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Eigenvalue

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In linear algebra an eigenvalue of a (square) matrix  is a number  that satisfies the eigenvalue equation,



where det means the determinant,  is the identity matrix of the same dimension as , and in general  can be complex. The origin of this equation, the characteristic polynomial of A, is the eigenvalue problem, which is to find the eigenvalues and associated eigenvectors of . That is, to find a number  and a vector  that together satisfy



What this equation says is that even though  is a matrix its action on  is the same as multiplying the vector by the number . This means that the vector  and the vector  are parallel (or anti-parallel if  is negative). Note that generally this will not be true. This is most easily seen with a quick example. Suppose

 and 

Then their matrix product is



whereas the scalar product is



Obviously then  unless  and simultaneously . For a given , it is easy to pick numbers for the entries of  and  such that this is not satisfied.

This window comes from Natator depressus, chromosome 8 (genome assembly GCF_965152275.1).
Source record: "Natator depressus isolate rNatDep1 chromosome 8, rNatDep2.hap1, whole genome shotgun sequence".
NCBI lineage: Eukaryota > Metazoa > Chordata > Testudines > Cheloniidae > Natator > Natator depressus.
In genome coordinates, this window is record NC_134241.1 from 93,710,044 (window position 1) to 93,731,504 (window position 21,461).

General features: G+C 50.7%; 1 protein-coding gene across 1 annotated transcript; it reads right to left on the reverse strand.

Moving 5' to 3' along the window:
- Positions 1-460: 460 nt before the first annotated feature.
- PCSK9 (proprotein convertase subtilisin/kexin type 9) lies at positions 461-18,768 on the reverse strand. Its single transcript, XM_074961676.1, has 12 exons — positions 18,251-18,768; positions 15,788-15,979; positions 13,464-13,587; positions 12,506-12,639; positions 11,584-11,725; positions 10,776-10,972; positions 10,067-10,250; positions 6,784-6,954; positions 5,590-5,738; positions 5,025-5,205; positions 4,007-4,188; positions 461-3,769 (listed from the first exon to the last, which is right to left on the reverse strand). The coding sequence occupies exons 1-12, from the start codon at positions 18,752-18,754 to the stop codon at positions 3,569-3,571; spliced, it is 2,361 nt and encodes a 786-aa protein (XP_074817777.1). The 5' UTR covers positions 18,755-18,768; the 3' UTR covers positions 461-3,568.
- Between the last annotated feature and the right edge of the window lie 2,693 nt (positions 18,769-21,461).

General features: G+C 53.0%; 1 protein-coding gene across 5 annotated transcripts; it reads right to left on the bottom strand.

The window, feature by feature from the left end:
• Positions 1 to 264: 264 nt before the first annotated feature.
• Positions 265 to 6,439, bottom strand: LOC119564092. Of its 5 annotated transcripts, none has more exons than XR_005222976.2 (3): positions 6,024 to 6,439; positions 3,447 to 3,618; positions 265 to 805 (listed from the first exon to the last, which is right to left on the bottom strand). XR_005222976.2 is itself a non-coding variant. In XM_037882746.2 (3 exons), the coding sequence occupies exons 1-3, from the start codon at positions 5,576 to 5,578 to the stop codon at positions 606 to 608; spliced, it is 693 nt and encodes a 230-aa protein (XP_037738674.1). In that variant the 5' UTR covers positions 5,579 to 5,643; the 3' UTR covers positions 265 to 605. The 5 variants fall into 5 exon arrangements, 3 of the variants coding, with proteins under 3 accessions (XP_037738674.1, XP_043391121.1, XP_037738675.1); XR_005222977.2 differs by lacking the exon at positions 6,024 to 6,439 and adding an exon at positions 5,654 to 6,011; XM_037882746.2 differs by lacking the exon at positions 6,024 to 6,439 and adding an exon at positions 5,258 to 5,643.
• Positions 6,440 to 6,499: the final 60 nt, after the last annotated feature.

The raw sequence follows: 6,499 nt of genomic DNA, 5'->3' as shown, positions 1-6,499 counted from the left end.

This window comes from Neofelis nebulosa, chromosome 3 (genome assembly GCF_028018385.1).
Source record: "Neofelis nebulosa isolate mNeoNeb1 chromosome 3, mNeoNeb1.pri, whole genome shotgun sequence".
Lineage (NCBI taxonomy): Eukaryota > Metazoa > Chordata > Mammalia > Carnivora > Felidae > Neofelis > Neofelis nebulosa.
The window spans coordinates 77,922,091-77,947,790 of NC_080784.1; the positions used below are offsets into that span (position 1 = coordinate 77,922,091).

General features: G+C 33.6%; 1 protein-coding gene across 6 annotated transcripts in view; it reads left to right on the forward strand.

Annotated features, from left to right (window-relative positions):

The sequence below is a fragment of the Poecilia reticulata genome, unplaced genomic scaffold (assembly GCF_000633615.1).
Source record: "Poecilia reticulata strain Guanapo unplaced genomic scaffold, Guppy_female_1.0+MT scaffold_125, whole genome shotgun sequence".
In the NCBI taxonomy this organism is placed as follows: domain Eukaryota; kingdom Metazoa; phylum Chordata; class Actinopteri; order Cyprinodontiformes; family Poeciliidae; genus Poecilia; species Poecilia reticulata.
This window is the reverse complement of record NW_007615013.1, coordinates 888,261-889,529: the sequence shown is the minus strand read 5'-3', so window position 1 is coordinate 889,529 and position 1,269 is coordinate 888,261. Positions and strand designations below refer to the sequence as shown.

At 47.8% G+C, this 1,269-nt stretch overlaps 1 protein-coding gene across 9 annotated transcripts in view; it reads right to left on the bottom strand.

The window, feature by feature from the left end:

The eigenvalue equation

So where did the eigenvalue equation  come from? Well, we assume that we know the matrix  and want to find a number  and a non-zero vector  so that . (Note that if  then the equation is always true, and therefore uninteresting.) So now we have . It doesn't make sense to subtract a number from a matrix, but we can factor out the vector if we first multiply the right-hand term by the identity, giving us



Now we have to remember the fact that  is a square matrix, and so it might be invertible. If it was invertible then we could simply multiply on the left by its inverse to get



but we have already said that  can't be the zero vector! The only way around this is if  is in fact non-invertible. It can be shown that a square matrix is non-invertible if and only if its determinant is zero. That is, we require



which is the eigenvalue equation stated above.

A more technical approach

So far we have looked eigenvalues in terms of square matrices. As usual in mathematics though we like things to be as general as possible, since then anything we prove will be true in as many different applications as possible. So instead we can define eigenvalues in the following way.

Definition: Let  be a vector space over a field , and let  be a linear map. An eigenvalue associated with  is an element  for which there exists a non-zero vector  such that



Then  is called the eigenvector of  associated with .